A short while ago there was an article in the Daily Mail about the government setting up military schools. This set me reminiscing as back in the late 50’s, I attended a “military school”.
At that time, the army needed men to maintain, service and repair its equipment (soft and armoured vehicles, artillery, small arms, instruments), in fact, if the army had it, it had to be looked after. The first school opened in 1939 as The Army Technical School (Boys) ending as The Army Technical Foundation College in 2004. These schools supported the needs of the RAOC, RE and RASC, and later when it was formed, REME. They attracted the kids who wanted to travel to exotic places, kids who had a perceived picture that a soldiers life was glamorous and in many cases those who wanted nothing more than three square meals a day and a bed to call their own. In my case after being an Army cadet, I thought it was a way of getting a good job in the future. In those days, you were pigeon holed from the age of 11. If you went to a secondary school you would probably end up in a factory, down the mines or a similar occupation; it was the grammar school kids that ended up in the banks and offices.
Back in the 1950s, you may have been too young to drink but you were old enough to join the Army! There aren’t many places where a 15 year old’s signature could be legally binding in a contract for 12 years but that’s the way it was.
Just after my fifteenth birthday, I boarded a train at Waterloo to take me to Wokingham. Mum was there to see me off, very upset and in tears, I was still her little boy, she kept repeating, “You don’t have to go, you can still come home”. However, I didn’t get off the train I was on my way to the Army Apprentices School, Arborfield to start a three-year Telecommunications Technician apprenticeship and at the end of it join REME (Royal Electrical and Mechanical Engineers) and become a soldier.
I got off the train at Wokingham Station along with five or six other bemused looking youngsters to be met by a sergeant who checked off our names on a clipboard and took us outside where we climbed aboard a truck. The school was only 3 miles from the station so it didn’t take long to get there. As we pulled in through the gates I thought – What have I let myself in for? Climbing down from the truck, we were met once more by a sergeant with the inevitable clipboard who checked our names but there had been no escapees on the short journey.
We were led into a barrack block that we learnt were called spiders (a central body for ablutions, latrines, showers, blanco rooms) and leading off this by a peripheral corridor, six barrack rooms. Our room had 8 beds and lockers down each side, we were told to grab a bed and we would be sorted out the next day. Surprisingly the beds were already made up, the only time that would happen for 3 years (or 12 years come to think).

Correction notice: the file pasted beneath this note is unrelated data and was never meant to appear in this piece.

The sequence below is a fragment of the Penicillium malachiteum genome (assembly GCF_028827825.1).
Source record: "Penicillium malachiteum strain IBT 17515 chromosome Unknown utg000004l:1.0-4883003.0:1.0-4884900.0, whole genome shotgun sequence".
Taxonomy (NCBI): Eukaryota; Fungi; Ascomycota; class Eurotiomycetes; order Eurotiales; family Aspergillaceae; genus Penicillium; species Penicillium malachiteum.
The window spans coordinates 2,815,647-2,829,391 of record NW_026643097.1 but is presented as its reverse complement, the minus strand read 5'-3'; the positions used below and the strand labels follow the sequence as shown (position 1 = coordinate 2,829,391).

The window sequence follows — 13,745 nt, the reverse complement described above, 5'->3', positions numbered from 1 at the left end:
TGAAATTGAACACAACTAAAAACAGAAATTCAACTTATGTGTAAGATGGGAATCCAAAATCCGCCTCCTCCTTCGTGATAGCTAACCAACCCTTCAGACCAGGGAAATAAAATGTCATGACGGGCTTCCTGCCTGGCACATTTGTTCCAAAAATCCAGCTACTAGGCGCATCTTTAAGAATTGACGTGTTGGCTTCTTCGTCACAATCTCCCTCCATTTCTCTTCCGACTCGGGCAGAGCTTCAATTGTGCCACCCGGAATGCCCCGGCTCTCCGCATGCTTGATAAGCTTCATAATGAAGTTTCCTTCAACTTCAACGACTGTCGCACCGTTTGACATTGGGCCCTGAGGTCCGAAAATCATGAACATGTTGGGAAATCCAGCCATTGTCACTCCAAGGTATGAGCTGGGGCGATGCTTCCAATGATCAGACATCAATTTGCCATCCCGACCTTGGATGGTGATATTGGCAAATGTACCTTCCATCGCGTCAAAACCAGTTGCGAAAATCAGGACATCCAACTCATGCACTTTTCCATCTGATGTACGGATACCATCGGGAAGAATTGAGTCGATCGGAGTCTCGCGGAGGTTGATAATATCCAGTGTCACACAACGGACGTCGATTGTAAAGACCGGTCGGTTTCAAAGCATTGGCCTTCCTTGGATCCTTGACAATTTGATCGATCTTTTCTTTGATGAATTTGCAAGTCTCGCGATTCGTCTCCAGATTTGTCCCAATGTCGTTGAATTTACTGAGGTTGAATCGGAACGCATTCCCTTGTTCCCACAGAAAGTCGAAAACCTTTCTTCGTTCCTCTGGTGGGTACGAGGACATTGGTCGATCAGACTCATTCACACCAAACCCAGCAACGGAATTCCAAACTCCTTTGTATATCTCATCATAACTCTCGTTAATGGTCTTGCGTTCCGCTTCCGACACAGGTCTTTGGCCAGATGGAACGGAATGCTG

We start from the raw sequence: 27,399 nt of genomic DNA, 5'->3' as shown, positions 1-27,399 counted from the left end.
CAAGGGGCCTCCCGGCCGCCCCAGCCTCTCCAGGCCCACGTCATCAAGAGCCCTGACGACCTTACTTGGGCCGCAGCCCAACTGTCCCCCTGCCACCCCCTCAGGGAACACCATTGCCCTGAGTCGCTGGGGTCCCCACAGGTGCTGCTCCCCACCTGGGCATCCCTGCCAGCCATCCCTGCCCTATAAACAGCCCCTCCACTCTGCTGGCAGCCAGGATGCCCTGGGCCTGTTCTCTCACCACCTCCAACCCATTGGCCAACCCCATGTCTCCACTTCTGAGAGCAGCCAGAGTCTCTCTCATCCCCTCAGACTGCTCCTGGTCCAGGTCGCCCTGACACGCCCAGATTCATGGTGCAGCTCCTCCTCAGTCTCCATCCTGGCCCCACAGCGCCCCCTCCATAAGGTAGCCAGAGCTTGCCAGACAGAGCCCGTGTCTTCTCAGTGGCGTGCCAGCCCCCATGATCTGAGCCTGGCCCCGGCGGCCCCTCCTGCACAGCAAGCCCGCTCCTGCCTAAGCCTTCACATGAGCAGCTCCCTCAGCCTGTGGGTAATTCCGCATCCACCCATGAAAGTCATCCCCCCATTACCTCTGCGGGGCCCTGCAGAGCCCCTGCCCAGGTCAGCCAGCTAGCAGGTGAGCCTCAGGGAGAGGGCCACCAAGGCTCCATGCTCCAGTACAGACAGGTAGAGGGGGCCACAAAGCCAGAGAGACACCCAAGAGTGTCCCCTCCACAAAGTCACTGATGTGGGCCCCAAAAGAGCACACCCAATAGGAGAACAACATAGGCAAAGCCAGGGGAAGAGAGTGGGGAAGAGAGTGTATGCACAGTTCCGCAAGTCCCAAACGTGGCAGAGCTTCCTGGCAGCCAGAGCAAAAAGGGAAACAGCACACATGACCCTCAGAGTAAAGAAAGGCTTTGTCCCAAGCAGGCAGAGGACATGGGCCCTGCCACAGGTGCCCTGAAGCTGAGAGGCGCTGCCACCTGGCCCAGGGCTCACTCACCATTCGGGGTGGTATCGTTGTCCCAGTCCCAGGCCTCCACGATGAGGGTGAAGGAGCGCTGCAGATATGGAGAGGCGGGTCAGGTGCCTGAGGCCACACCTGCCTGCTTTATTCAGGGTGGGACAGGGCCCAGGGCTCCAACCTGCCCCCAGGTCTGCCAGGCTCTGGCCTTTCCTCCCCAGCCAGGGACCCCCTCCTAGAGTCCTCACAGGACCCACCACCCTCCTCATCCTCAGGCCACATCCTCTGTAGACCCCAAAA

What struck me was how quiet and deserted the camp was considering there were supposed to be a 1,000 apprentices. This perception was rudely shattered at 4.00pm when groups of young men came marching down the road as school was over for the day and the “scholars” went to the square for dismissal, before descending on the cookhouse for the evening meal.
We newcomers were left to our own devices and at 7.00pm, a few of us bravely decided to see what the NAAFI offered. We finally found it and walked in to a great cheer, catcalling and shouting at us lambs to the slaughter. Obviously, this was standard practice, which greeted all new recruits. I have to admit our courage failed and we beat a hasty retreat back to the barrack room where we talked until lights out at 10.00pm – then unlike today’s teenagers we strictly adhered to the NO talking rule, and so ended my first day.
After a restless and for some a tearful night we were woken at 06:30 to the dulcet tones of a bugler blowing reveille. It was up, washed, shaved (we soon learned that if you had the lightest bum fluff it counted as whiskers, so you shaved) and off to the cookhouse with the only kit we had so far been issued, namely KFS, 2 plates and a china mug. Breakfast was fine, in fact army food was generally very good and probably better than some of the recruits were used to.
After the apprentices had marched off from morning parade us newbies were fell in on the road in one long line – tallest on the left and shortest on the right. Many think that is just a saying but No, that is exactly how the army sorted us into groups. From here we were broken into 3 squads that we would stay in for the six weeks we were in “HQ” prior to joining our main companies. The squads were introduced to their squad sergeants who were to be our trainers, mentors, tormentors, instructors and to some even confessors while we did our basic training. After 55 years, I still clearly remember Sergeant Elliott of the Devon and Dorset Regiment, from his medal ribbons a veteran of WW2, as were all of the drill instructors.